New thesis: The Highs and Lows of Work-Time Control
Sophie Albrecht defends her doctoral thesis "The Highs and Lows of Work-Time Control: Exploring the role of control over working hours for health" on Friday, December 10th, 2021.
Academic dissertation for the Degree of Doctor of Philosophy at Stockholm University to be publicly defended on Friday, 10 December 2021, 13:00 AM, online via Zoom. The public defence will be held in English.
Link to the event:
Download the thesis from DiVA (Academic Archive On-line)
Flexible work-time arrangements are thought to create ways of aligning work and private life and facilitate recovery. While temporal flexibility is found to generally bolster work–life balance, its effects on health outcomes are less well known. The present thesis seeks to examine if and how perceived control over working hours benefits workers’ health. Utilising a large Swedish cohort study, four empirical studies explored the association of work-time control (WTC) with subsequent mental and physical health as well as the underlying mechanisms and moderating influences.
Study I assessed the factorial structure of an instrument to measure WTC and found two sub-dimensions: control over daily hours (the length, starting and ending times of a workday) and control over time off (the taking of breaks/time/days off, paid and unpaid). Levels of control per sub-dimension were described by demographic and work-related factors for a large sample of Swedish workers. In particular, shift, public sector and female workers reported low levels of WTC.
Study II examined effects of control over daily hours and time off on depressive symptoms. Increasing control over time off was related to decreasing depressive symptoms over time, whereas only initial level of control over daily hours was associated with lower levels of depressive symptoms. For both sub-dimensions of WTC, the direction of this effect was predominantly from perceived control to subsequent depressive symptoms; reversed processes were of less importance.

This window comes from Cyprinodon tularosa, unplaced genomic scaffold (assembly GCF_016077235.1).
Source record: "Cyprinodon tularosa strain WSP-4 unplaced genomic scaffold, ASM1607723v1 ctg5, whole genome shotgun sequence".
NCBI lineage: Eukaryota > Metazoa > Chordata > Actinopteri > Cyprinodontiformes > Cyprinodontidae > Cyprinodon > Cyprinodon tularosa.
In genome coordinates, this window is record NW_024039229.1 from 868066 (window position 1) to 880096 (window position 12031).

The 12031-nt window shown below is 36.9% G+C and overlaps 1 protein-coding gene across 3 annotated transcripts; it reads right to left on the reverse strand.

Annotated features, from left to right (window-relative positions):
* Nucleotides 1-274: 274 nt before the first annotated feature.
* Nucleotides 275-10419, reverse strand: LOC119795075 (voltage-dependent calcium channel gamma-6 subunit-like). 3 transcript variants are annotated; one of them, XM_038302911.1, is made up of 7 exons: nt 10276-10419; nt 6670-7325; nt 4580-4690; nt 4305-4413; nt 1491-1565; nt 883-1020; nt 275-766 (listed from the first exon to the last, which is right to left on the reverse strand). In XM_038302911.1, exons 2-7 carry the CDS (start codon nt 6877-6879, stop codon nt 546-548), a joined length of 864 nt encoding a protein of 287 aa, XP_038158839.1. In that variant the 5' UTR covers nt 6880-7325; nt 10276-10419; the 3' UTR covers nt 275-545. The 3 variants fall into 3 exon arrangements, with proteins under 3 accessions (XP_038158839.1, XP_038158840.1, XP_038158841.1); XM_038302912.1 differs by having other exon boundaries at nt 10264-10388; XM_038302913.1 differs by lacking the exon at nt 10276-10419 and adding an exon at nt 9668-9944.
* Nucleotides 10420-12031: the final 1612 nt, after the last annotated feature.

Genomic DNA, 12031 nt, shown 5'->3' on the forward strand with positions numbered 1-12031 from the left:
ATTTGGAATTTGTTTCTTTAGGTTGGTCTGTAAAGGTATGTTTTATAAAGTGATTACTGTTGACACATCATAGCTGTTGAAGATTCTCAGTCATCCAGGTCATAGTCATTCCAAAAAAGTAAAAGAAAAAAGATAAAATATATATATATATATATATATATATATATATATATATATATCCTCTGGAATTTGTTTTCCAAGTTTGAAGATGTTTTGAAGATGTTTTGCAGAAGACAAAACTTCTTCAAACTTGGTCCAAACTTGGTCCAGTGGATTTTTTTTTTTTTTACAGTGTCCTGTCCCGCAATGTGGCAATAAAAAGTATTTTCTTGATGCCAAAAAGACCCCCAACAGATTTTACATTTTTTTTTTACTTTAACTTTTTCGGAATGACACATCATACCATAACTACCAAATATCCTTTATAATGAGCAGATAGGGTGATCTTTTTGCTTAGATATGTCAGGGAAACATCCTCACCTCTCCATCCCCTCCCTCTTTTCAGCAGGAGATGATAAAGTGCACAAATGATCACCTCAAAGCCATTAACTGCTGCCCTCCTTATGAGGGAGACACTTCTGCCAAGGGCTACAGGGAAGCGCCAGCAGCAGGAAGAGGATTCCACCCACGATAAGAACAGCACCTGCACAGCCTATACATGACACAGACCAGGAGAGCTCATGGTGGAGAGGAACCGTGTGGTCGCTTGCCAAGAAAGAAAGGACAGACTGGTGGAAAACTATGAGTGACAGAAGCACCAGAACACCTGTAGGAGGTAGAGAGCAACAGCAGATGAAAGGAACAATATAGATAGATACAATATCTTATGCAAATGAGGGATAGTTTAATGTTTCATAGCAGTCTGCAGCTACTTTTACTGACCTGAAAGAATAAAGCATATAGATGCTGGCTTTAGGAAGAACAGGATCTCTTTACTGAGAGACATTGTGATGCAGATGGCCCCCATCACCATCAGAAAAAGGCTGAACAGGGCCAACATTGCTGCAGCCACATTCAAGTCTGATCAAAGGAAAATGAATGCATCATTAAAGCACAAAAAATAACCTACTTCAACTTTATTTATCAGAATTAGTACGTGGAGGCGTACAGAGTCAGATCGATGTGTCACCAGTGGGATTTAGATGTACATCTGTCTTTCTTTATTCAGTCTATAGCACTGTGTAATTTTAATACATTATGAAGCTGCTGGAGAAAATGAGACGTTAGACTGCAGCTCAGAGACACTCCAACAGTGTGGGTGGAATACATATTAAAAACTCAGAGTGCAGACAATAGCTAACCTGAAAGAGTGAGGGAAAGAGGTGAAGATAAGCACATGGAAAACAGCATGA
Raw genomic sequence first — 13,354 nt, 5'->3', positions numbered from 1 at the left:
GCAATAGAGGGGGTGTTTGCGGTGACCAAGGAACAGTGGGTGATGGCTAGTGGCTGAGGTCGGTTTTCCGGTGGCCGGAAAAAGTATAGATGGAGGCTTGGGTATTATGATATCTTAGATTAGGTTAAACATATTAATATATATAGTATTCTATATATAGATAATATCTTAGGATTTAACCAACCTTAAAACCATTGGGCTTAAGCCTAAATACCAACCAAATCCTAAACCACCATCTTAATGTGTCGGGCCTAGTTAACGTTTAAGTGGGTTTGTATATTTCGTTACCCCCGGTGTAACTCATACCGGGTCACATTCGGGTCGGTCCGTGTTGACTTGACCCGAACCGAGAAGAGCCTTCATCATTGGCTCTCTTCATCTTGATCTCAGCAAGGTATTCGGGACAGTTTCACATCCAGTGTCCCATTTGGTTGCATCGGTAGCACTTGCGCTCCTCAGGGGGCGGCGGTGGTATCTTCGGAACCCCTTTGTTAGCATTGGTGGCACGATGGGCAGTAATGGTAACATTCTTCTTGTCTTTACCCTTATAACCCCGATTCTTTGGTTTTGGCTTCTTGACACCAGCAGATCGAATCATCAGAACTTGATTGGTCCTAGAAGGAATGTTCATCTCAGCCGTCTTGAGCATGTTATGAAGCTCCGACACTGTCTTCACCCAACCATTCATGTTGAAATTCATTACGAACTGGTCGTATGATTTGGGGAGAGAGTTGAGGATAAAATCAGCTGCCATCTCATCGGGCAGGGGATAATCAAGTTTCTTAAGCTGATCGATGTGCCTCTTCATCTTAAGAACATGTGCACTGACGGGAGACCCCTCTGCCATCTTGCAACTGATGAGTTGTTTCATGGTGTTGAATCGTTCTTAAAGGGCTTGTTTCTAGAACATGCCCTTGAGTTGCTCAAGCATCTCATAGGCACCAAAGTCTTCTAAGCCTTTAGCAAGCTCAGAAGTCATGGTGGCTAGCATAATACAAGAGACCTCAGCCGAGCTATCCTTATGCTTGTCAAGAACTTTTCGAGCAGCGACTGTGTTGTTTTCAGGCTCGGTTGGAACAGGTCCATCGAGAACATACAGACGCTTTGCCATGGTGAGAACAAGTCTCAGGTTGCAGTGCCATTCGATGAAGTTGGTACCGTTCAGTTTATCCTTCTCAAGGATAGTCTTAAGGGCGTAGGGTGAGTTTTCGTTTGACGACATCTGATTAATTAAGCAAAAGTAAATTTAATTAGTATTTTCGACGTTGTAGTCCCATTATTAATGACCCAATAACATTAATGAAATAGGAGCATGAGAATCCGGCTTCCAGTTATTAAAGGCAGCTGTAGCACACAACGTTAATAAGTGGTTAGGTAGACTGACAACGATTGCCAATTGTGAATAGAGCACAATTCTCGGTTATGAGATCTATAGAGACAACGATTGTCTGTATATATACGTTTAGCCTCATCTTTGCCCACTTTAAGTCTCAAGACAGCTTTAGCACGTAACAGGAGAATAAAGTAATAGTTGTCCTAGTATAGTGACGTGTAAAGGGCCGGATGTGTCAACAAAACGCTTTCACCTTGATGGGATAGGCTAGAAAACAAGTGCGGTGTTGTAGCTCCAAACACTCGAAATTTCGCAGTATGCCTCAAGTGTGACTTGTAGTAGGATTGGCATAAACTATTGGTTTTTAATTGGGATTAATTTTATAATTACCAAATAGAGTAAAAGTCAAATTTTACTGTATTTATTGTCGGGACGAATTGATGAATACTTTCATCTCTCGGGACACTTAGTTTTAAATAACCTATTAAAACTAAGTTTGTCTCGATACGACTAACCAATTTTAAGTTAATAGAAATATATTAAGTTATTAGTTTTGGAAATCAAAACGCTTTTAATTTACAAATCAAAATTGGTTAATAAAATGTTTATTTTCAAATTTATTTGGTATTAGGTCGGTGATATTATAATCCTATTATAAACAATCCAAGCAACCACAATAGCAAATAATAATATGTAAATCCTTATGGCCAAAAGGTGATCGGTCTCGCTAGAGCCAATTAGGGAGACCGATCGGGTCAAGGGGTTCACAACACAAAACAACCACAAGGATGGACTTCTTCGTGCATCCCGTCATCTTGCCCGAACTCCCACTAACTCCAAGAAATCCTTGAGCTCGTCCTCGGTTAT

Study III focused on work–life interference as one step on the causal chain between WTC and depressive symptoms and musculoskeletal complaints, respectively. For both sub-dimensions of WTC, part of the effect on depressive symptoms went through work–life interference. Reversed processes played a role between depressive symptoms and work–life interference only. Control over time off was found to mitigate work–life interference and subsequent depressive symptoms more than control over daily hours, albeit with generally small effects. Regarding musculoskeletal complaints, effects were even smaller and work–life interference appeared to be less important.
Study IV assessed gender differences in the impact of WTC on work–life interference and exhaustion regarding the mediating role of overtime hours. In a sample of knowledge workers, higher control over time off was associated with lower subsequent work–life interference and exhaustion, while control over daily hours was unrelated to both outcomes. Although men worked more overtime hours than women on average, no evidence was found for men with high control over time off/daily hours to perceive more work–life interference/exhaustion due to increased overtime compared to women.
This thesis found that higher levels of WTC were beneficial for a range of health outcomes, which was partly explained by fewer work–life conflicts. While these effects were generally small, control over time off in particular was consistently associated with favourable outcomes in health, work-life balance and working hours. Given that the level of workers’ discretion over working hours varies starkly by work and demographic factors, enhancing the availability of flexible work-time arrangements is in the interest of public health. WTC, with a particular focus on employees’ ability to take time off from work, may improve the daily work–life interface and support a sustainable working life.
Professor Pascale Le Blanc, Eindhoven University of Technology, The Netherlands.
Constanze Leineweber, Associate Professor, Stress Research Institute at the Department of Psychology, Stockholm University.
Göran Kecklund, Professor, Stress Research Institute at the Department of Psychology, Stockholm University.
Last updated: November 17, 2021
Source: Department of Public Health Sciences